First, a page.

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  • SF Examiner -Peter Cohen and Fernando Marti

Planning for an affordable future in Central SoMa

A big change is coming to South of Market: The Central SoMa Plan is before the Planning Commission today. It is a massive neighborhood rezoning, estimated to generate 35,000 new jobs and at least 7,000 new homes by 2040. The Planning Department envisions “the creation of a sustainable neighborhood.” As proposed, though, the plan is poised to further stress our “jobs-housing fit” and affordability crisis.

It’s time for The City to seize the opportunity to be innovative around housing and affordability.

At the heart of the Central SoMa Plan’s challenges is the Planning Department’s unwillingness to plan for a real jobs-housing fit — that is, ensuring a match between the proposed housing and affordability levels, and the jobs and wages created by the proposed commercial development. There is a clear mismatch between the projected 35,000 new jobs from commercial development (equating to about 28,000 new households) and the proposed 7,060 homes.

As much as the challenges seem daunting, rezoning Central SoMa is also a huge opportunity: an opportunity to plan for adequate affordable housing, good local hire policies, robust displacement protections and other policies that create the stable and livable communities we are all craving these days. To seize this opportunity, there are changes that could be made within the current process.

Housing affordability is the key issue

Most troublesome is the housing situation for low- and middle-wage workers. We can estimate that up to 55 percent of new households in Central SoMa (nearly 16,000 households) will be low- to moderate/middle-income (under 120 percent of San Francisco’s median household income). But the Central SoMa Plan only proposes 2,670 low- and middle-income affordable homes.

In response to this conundrum, planning staff say that The City’s existing pipeline of planned housing may someday accommodate SoMa’s housing needs throughout The City — even though most of those pipeline units are not being built, even now in the middle of such intense demand. And the current pipeline of entitled affordable housing for the entire city is only 3,092 units, far less than what Central SoMa alone will need.

To the extent that new housing needs are not met within the Central SoMa Plan, it will simply put further pressure on residents and communities within the South of Market and other adjacent front-line neighborhoods like the Mission, Tenderloin and Western Addition.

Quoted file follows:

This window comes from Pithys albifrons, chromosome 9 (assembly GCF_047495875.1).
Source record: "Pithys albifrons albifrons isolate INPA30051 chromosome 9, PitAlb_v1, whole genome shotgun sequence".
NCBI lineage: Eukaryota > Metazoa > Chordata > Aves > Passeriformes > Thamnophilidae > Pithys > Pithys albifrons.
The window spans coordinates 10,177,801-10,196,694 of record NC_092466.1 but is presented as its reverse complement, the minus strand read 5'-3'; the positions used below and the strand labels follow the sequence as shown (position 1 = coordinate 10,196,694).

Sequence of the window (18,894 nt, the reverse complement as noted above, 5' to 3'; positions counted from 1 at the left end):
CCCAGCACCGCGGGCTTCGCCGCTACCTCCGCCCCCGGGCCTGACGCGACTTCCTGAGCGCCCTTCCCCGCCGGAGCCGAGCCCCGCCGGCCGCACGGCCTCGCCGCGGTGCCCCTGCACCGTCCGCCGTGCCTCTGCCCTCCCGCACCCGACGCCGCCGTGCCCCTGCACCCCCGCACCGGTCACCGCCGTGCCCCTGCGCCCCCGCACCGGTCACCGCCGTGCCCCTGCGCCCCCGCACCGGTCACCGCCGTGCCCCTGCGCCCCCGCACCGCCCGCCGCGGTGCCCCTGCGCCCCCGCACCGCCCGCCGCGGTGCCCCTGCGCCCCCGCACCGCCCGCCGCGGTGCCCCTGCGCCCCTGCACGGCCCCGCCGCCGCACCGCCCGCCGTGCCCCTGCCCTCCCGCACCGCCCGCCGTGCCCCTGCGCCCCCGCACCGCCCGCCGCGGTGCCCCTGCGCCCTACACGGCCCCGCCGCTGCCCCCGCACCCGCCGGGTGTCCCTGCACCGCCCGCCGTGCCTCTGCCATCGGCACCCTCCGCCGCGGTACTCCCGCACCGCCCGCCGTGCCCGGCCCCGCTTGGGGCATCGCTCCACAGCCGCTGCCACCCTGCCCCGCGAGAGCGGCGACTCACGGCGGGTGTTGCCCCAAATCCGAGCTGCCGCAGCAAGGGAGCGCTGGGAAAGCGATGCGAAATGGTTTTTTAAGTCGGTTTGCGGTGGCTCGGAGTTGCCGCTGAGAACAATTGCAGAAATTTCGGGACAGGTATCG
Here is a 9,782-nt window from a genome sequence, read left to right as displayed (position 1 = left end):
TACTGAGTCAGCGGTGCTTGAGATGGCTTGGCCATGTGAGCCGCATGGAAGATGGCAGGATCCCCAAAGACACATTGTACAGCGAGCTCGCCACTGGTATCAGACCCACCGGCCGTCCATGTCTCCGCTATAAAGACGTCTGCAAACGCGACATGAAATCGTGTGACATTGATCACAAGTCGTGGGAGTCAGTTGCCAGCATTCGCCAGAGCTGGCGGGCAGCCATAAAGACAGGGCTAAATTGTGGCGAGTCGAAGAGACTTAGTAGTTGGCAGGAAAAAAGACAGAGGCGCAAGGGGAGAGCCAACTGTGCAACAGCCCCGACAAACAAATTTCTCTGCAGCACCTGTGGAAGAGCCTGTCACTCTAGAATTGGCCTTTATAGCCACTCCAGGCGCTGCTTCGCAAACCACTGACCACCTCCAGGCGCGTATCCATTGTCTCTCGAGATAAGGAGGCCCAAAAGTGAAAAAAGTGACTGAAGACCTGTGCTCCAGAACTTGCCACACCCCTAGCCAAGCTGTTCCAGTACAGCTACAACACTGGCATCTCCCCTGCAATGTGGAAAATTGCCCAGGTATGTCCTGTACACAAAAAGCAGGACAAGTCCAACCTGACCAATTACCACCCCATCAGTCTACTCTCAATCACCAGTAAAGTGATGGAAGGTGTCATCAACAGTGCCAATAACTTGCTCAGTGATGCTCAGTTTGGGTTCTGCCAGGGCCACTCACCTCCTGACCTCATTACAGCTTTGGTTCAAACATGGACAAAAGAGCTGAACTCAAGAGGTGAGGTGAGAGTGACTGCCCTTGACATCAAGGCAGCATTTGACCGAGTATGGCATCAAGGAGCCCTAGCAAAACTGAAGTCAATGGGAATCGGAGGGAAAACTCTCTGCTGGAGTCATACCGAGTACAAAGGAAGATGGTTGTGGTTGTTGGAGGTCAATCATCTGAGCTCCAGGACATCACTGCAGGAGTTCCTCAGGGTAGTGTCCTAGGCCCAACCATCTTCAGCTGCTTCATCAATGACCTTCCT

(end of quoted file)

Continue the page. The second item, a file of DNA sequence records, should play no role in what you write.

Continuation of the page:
The City can improve the plan by:

— Increasing the areas zoned for housing to the maximum analyzed under the Environmental Impact Report (adding approximately another 1,500 housing units).

— Conditioning planning approvals to expire within 30 months to make sure approved housing proposals result in units on the ground and don’t fuel more land speculation.

— Protecting the existing community by creating an “eviction-free zone,” to the extent that the plan does not create sufficient housing for its workforce.

— Taking acquisition seriously, prohibiting the sale or lease of publicly owned sites for private development, and establishing a first-right of acquisition for The City and nonprofits for existing rent-controlled homes and underutilized lots.

Middle-income housing

Creating moderate/middle-income housing for the expanding workforce is also a big challenge. The Central SoMa Plan includes major upzonings (and a last-minute addition of a state “sustainability district” streamlining of approvals), which confer significant value that can be recaptured for more affordable housing. Yes, the Central SoMa Plan includes new development fees for other important community benefits, but not going beyond baseline affordable housing requirements in this visionary plan is missing an opportunity to create more moderate/middle-income housing that is significantly in short supply in The City.

The City can improve the plan by:

— Tying additional “middle-income” units to the upzoning and approvals streamlining.

Workforce development

In addition to increasing the housing in the plan, The City should also look at the opportunity for San Francisco’s existing residents to fill new jobs. A strong local hire and workforce development component, if real rather than simply aspirational, can have a dual benefit: creating job pathways for local residents to reduce unemployment and underemployment, thereby also reducing the housing demand created by new workers.

The City can improve the plan by:

— Incorporating a workforce development and local hire component, not just for construction jobs but for permanent jo

bs in tech and other office employment sectors the plan focuses on.

We encourage the Planning Department to seize this opportunity to plan for an affordable future, and consider bold, creative and forward-thinking ideas for getting toward a real jobs-housing fit in Central SoMa.

Peter Cohen and Fernando Marti are co-directors of San Francisco’s Council of Community Housing Organizations.

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